State Legislative Session Begins
Session began this week with the organizing of committees. However yesterday, the Senate Labor Committee held a subject matter hearing on SB1, which would raise the minimum wage in the state to $15 per hour. There is debate about the implementation time line of four, five or more years. They Deserve More Coalition submitted comments, working to remind legislators that they needed to make sure to include funding for direct support professionals and other front line staff as well as address possible wage compression with other staff if the minimum wage goes up to $15. TDM is advocating for front line staff to always receive above the minimum wage so that we do not constantly face this crisis and competition from retain and fast food and other minimum wage jobs. Working to support people in the community is not a minimum wage job!
Here is what the news is saying:
Illinois lawmakers looking to raise state’s minimum wage eye regional plan
Illinois News Network, 01.30.19
Senate Labor Committee discusses path to $15 minimum wage in Illinois
The Southern Illinoisan, 01.30.19
Capitol Fax reports that Senate President John Cullerton is indicating they could vote as early as next week on a bill. The legislature is working to get a win for the Governor before his February 20 budget address. However, there appear to be concerns and negotiation that continues to need to be done regarding the legislation related to implementation time frame, human services funding, youth employment and regionality issues among other things.
We are working with TDM and Illinois Partners to identify a supportive but frank tone about the issues so that the staffing crisis that creates barriers for people with disabilities to have real choice and flexibility is addressed in this discussion.
The Senate is in session next week but not the following, while the House is in session both weeks.
On Tuesday, Senators Bob Casey (D-PA) and Chris Van Hollen (D-MD) in the Senate and Representatives Bobby Scott (D-VA) and Cathy McMorris Rodgers in the House introduced the Transformation to Competitive Employment Act. This bill is designed to support states with funding for states and organizations to transform their business and program models, to support individuals with disabilities to transition to competitive integrated employment, to phase out the use of such special certificates, and for other purposes. The bill includes a six-year phase-out of subminimum wage certificates.
- Create a competitive state grant program to assist states to transition all 14(c) certificate holders to models that support competitive, integrated employment for individuals with disabilities. States will be able to apply for these transformation grants and must establish an advisory committee that includes employers, organizations specializing in employment for individuals with disabilities, Medicaid agencies, AbilityOne contractors, individuals with disabilities, and vocational rehabilitation agencies.
- Create a competitive grant program for current 14(c) certificate holders, located in states that do not apply for the state grant, to transition their business models to support individuals with disabilities in competitive, integrated employment.
- Immediately freeze the issuance of any new 14(c) certificates by the Department of Labor (DOL) and phase out the use of existing 14(c) certificates over 6 years until employees are paid the federal minimum wage.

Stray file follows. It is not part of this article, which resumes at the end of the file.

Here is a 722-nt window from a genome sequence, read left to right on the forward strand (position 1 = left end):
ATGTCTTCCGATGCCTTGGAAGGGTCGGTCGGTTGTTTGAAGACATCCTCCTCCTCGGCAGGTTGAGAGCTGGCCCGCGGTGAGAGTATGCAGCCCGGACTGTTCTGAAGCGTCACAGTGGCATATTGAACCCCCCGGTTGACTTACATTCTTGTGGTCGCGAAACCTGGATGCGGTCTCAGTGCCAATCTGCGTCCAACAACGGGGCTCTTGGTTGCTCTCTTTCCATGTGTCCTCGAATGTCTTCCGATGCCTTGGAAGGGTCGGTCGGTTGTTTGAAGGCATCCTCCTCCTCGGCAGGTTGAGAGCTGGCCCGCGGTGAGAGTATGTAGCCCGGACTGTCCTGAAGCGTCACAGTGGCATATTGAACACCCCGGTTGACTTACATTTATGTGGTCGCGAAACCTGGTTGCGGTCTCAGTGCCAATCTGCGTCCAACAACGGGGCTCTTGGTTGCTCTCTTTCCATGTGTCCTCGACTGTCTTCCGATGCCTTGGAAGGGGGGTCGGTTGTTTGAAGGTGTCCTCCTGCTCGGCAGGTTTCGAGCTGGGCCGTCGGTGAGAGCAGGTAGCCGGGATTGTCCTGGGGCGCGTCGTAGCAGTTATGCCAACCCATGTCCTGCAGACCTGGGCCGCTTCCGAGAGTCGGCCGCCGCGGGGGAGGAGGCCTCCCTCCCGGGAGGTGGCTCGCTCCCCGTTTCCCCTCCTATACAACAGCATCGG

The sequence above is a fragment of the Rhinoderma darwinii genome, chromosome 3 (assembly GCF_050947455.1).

- Establish a technical assistance (TA) center to support all entities, even those not receiving the transformation grants, to transition to competitive integrated employment. The TA center, which will be funded by DOL, is tasked with disseminating information about best practices, lessons learned, and models for transition to all entities transitioning to competitive, integrated employment.
- Require reporting and evaluation on the progress of creating and expanding the service delivery structure to support workers with disabilities in competitive integrated settings and the inclusive wraparound services they receive when not working. States and 14(c) certificate holders will also be required to report on their grant activities, evaluate changes in employment for individuals with disabilities, report average wage information, and evaluate employer actions taken to comply with the phase out of 14(c) and transformation grants.
To read the section-by-section of the Transformation to Competitive Employment Act, click here.
To read a fact sheet on Transformation to Competitive Employment Act, click here.
Governor announces policy staff and Illinois Department of Public Health Director
Dr. Ngozi Ezike will serve as Director of the Illinois Department of Public Health (IDPH).* Dr. Ezike is a board-certified internist and pediatrician who comes to IDPH from Cook County Health, where she has served for more than 15 years. She currently serves as medical director at the Juvenile Detention Center, the largest juvenile detention facility in the country. Previously, Dr. Ezike served as medical director for the Austin Health Center where she actively engaged with the community through health initiatives involving obesity, diabetes, and breastfeeding.
Ramon Gardenhire will serve as Deputy Chief of Staff for Policy in the Office of the Governor. Gardenhire currently serves as the vice president of policy for the AIDS Foundation of Chicago, overseeing AFC’s advocacy and policy work at the federal, state and local level.
Pat Collier will serve as Deputy Chief of Staff for Federal Affairs in the Office of the Governor. Collier previously served as policy director on Governor Pritzker’s campaign. Prior to the campaign, he was the director of government affairs for the Center for American Progress, a progressive Washington think tank.
The Arc of Illinois
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